Amazon (NASDAQ:AMZN) Chief Executive Jeff Bezos became the world’s richest man by living by the philosophy that you have to spend money to make money. Sometimes holders of Amazon stock enjoyed the ride, other times like this year, not so much.
Shares of the Seattle-based company have gained 16 percent this year, underperforming the broader market as represented by the S&P 500, which rose 24 percent in 2019.
Rivals in Amazon’s diverse lines of businesses such as Walmart (NYSE:WMT) (eCommerce), Microsoft (NASDAQ:MSFT)(cloud computing), and Walt Disney (NYSE:DIS) (video content) had better years than AMZN as well, rising 26 percent, 35 percent, and 47 percent respectively.
Investors Are Punishing Amazon Stock
Amazon also has lagged its historical performance as investors punished the stock amidst concerns about a slowdown in growth in both its core eCommerce and AWS cloud businesses. The shares gained 117 percent in 2015, 73 percent in 2016, and 51 percent in 2018. They currently trade at a roughly 25 percent discount to the median 12-month price target of $2,180.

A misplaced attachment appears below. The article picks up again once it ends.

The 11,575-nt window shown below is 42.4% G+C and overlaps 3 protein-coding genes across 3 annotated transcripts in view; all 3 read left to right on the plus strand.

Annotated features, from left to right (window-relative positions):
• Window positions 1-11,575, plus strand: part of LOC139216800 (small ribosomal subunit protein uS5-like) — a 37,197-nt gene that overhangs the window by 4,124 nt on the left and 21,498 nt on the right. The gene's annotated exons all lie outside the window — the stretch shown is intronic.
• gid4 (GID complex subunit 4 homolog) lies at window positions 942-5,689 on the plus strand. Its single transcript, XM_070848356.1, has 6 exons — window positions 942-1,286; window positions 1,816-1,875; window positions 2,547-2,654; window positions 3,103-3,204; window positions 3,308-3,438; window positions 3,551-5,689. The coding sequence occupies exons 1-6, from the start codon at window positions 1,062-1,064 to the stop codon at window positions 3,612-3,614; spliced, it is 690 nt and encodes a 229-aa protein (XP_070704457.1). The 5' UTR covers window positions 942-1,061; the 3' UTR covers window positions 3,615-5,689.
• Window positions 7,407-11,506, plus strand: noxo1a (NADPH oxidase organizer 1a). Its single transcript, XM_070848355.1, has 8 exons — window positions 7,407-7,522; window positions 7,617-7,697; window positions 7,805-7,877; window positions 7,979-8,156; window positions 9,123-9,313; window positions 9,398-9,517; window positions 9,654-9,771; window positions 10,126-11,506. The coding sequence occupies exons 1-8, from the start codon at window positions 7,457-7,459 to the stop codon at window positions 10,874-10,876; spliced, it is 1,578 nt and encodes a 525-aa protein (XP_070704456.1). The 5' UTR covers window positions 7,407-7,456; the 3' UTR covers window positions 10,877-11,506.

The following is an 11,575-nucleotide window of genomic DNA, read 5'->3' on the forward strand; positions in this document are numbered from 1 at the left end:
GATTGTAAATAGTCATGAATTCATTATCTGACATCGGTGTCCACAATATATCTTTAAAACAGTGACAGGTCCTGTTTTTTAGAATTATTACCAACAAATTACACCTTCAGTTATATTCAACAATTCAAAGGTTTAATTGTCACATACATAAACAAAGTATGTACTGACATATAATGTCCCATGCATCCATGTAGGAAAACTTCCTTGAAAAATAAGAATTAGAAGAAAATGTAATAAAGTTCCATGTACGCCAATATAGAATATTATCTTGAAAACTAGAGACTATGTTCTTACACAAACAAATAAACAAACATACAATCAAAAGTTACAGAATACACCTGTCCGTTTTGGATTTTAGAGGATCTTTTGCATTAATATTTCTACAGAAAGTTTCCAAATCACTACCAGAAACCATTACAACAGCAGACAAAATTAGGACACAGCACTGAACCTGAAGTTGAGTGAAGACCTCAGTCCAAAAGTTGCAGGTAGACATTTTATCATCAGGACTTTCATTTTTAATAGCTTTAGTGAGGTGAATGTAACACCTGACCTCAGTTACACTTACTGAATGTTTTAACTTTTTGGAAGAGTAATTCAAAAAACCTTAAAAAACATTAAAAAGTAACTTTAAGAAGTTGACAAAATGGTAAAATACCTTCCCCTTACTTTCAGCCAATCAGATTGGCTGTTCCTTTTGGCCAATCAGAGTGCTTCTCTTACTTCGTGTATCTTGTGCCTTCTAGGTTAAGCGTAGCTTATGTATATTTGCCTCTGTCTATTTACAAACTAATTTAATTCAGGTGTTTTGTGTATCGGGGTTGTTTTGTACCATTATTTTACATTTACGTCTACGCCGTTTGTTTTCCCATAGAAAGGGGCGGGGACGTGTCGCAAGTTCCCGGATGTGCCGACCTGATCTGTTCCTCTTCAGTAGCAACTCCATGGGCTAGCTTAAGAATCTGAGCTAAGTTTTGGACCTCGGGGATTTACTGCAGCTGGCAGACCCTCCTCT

Let me explain why the stock is a buy at these levels.
The company’s fourth-quarter revenue guidance was $86.5 billion, well under analysts’ expectations of $87.4 billion, indicating that the holiday season might not be so jolly.
According to the National Retail Federation, holiday sales will rise between 3.8 percent and 4.2 percent, above the five-year average of 3.7 percent. Even so, the trade group sounded a cautionary note, noting that consumers were worried about the growing political divide and trade wars.
Conservative Holiday Guidance
AMZN’s forecast may be conservative. The company routinely breaks holiday sales records. I will be stunned if the 2019 holiday season doesn’t follow that same path. Anything less would be viewed as a disappointment by investors who would send AMZN stock into a nosedive.
According to Synergy Research Group, AWS controls 40 percent of the public cloud market, well above rivals such as Microsoft (NASDAQ:MSFT), Alphabet’s (NASDAQ:GOOG) Google and Alibaba (NASDAQ:BABA)which each have less than 20 percent share. AWS’ leadership has been eroding for a while and MSFT surprise win of the $10 billion Jedi Pentagon cloud contract doesn’t help matters.
Spending on content for Amazon Prime Video is expected to top $7 billion in 2019, less than half of the $15 billion that Netflix (NASDAQ:NFLX) reportedly shelled out for TV shows and movies. The streaming wars are heating up thanks to the recent launch of Disney + and Apple TV+ along with next year’s debut of HBO Max.
The odds are strong that Amazon will spend billions more on Prime Video in 2020 though whether that’s money well spent remains to be seen.
As of this writing, the author did not hold a position in any of the aforementioned securities.